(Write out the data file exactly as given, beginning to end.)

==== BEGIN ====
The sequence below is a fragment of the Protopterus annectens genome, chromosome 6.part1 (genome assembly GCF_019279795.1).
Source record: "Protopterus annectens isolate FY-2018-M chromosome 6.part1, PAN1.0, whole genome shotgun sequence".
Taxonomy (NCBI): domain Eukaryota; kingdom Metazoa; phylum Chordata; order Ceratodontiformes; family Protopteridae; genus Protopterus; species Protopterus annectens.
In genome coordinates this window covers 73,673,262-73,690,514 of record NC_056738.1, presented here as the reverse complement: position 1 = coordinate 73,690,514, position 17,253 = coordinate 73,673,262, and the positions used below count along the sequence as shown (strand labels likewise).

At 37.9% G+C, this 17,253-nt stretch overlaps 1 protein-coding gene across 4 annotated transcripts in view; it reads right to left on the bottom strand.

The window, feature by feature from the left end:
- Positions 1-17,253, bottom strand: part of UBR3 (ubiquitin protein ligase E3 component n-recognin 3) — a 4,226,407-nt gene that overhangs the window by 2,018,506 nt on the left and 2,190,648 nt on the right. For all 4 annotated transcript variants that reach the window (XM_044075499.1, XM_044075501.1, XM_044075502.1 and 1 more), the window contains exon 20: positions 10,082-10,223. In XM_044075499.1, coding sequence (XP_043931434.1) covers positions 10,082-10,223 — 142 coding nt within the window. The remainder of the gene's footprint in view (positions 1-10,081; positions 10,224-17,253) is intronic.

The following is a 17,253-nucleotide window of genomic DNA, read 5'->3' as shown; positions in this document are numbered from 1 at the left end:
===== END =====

The sequence below is a fragment of the Protopterus annectens genome, chromosome 6.part1 (genome assembly GCF_019279795.1).
Source record: "Protopterus annectens isolate FY-2018-M chromosome 6.part1, PAN1.0, whole genome shotgun sequence".
Taxonomy (NCBI): domain Eukaryota; kingdom Metazoa; phylum Chordata; order Ceratodontiformes; family Protopteridae; genus Protopterus; species Protopterus annectens.
In genome coordinates this window covers 73,673,262-73,690,514 of record NC_056738.1, presented here as the reverse complement: position 1 = coordinate 73,690,514, position 17,253 = coordinate 73,673,262, and the positions used below count along the sequence as shown (strand labels likewise).

At 37.9% G+C, this 17,253-nt stretch overlaps 1 protein-coding gene across 4 annotated transcripts in view; it reads right to left on the bottom strand.

The window, feature by feature from the left end:
- Positions 1-17,253, bottom strand: part of UBR3 (ubiquitin protein ligase E3 component n-recognin 3) — a 4,226,407-nt gene that overhangs the window by 2,018,506 nt on the left and 2,190,648 nt on the right. For all 4 annotated transcript variants that reach the window (XM_044075499.1, XM_044075501.1, XM_044075502.1 and 1 more), the window contains exon 20: positions 10,082-10,223. In XM_044075499.1, coding sequence (XP_043931434.1) covers positions 10,082-10,223 — 142 coding nt within the window. The remainder of the gene's footprint in view (positions 1-10,081; positions 10,224-17,253) is intronic.

The following is a 17,253-nucleotide window of genomic DNA, read 5'->3' as shown; positions in this document are numbered from 1 at the left end: